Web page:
Brooke's Blog

Producers:Send the SpecorContact Brooke

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    The casting is over, callback completed and your client has made its choices. You are ready to book your talent for the commercial. This is the most important step in the casting process as there are many details that need to be agreed upon so there are no problems down the production road. The devil’s in the details!

    Non-Union Bookings

    Producers: Here are some things to remember when booking NON-UNION talent:

    1. If you need a fitting, don’t assume it’s free. Talent must be compensated something for their time. Offering even $50 is sufficient.

    2. Be clear on how many hours you are booking the talent for. Generally an 8-10 hour day is acceptable. Anything over that should be stipulated and overtime pay should be considered.

    3. Once the talent is...

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    Think Outside the Studio Box

    Think Outside the Studio Box

    Spring is here, summer’s coming. The weather is prime for shooting outside in NYC. It’s also a prime time to do street casting, outdoor sessions, and castings just about anywhere because casting technology allows us to go mobile and be there.

    In the past, street casting, outdoor sessions, and casting at on-site venues were time consuming and casting rates were exceptionally high. We needed to record to a card, upload all the videos and then download them to post. Not anymore!

    Introducing “Casting Anywhere” by Brooke Thomas Casting

    Brooke Thomas Casting can now take on your street casting, outdoor and onsite sessions for even lower rates than a traditional studio session. New casting software and technology...

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    George Costanza’s hand modeling career was short lived.

    I often cast commercials that need SAG hand models. Yep, in the casting world they’re called “hand jobs.” Producers will often ask me range of questions about a hand modeling job, so here are some typical questions-and-answers that can help you as a producer get the hand job done.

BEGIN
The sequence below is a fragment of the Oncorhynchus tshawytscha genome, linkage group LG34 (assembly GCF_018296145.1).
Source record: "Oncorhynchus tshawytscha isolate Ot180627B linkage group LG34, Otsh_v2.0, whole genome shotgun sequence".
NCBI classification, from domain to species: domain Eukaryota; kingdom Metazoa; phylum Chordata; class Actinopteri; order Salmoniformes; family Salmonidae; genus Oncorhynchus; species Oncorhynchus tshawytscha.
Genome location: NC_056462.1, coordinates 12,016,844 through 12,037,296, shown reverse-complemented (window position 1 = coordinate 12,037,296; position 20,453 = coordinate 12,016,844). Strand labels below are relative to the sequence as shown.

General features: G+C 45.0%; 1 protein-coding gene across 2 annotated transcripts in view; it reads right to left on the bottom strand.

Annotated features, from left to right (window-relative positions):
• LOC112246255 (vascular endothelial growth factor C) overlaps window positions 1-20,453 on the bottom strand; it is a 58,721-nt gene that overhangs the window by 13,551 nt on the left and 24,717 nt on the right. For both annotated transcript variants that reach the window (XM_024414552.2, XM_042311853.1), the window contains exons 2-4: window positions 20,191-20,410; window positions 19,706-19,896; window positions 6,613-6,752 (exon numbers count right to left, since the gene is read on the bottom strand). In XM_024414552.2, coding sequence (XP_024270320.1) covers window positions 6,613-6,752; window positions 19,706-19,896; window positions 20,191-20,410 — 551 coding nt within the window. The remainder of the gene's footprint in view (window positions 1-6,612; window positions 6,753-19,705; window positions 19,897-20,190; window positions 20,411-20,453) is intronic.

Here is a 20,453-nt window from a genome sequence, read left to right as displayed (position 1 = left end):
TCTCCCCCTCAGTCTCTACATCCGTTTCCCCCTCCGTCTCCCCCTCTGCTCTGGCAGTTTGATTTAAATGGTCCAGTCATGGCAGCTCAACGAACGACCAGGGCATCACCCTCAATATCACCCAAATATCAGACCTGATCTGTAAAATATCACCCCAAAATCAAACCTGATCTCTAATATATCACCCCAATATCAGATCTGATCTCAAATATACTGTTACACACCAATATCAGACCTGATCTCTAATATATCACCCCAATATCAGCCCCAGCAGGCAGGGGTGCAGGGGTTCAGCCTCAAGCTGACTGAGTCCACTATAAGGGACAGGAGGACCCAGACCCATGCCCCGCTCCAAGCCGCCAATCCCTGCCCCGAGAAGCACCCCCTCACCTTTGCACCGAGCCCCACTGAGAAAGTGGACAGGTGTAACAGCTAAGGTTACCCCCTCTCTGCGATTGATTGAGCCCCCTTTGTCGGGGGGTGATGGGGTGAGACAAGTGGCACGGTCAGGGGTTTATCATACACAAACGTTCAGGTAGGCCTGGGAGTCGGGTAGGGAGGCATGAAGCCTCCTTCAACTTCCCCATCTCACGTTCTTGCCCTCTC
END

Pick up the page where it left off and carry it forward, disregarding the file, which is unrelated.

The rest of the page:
Q: Are hand models required to be paid when they audition?

    A: Yes. Under the SAG commercial contract, all hand models required to audition must be paid for the audition. This rule does not apply to non-union jobs.

    Q: What is the current rate for SAG hand model auditions?

    A: The SAG hand model pricing has different rates and rules governing both the audition process and rate. The current rate for a hand...

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    Producers & Ad Agencies: Do you know what the “creative fee” is and when it applies for actors who audition for your commercials?

    My connections to the NYC improv scene have proven beneficial in giving agencies and directors top-notch funny actors and rising stars to audition for their spots. Improv comedians are sought for commercials precisely because of their creative flair they bring to an audition. Indeed, some of their improvised antics in the reading of commercial copy can spark new directions for an agency or the director.

    These unsolicited, spontaneous sparks of creative impulse on the part of the auditioning improv actor reading copy is a wonderful value-add in the casting process. However, producers who are expecting...

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    As a casting director, a question I hear often from producers is “How much should I pay for non-union talent in a commercial?” This is asked on nearly every non-union job I bid on. The simple answer is there are no standard rates for non-union work, the choice is yours. But in a more nuanced consideration, here are 5 things to consider when budgeting that can help you determine how much to pay...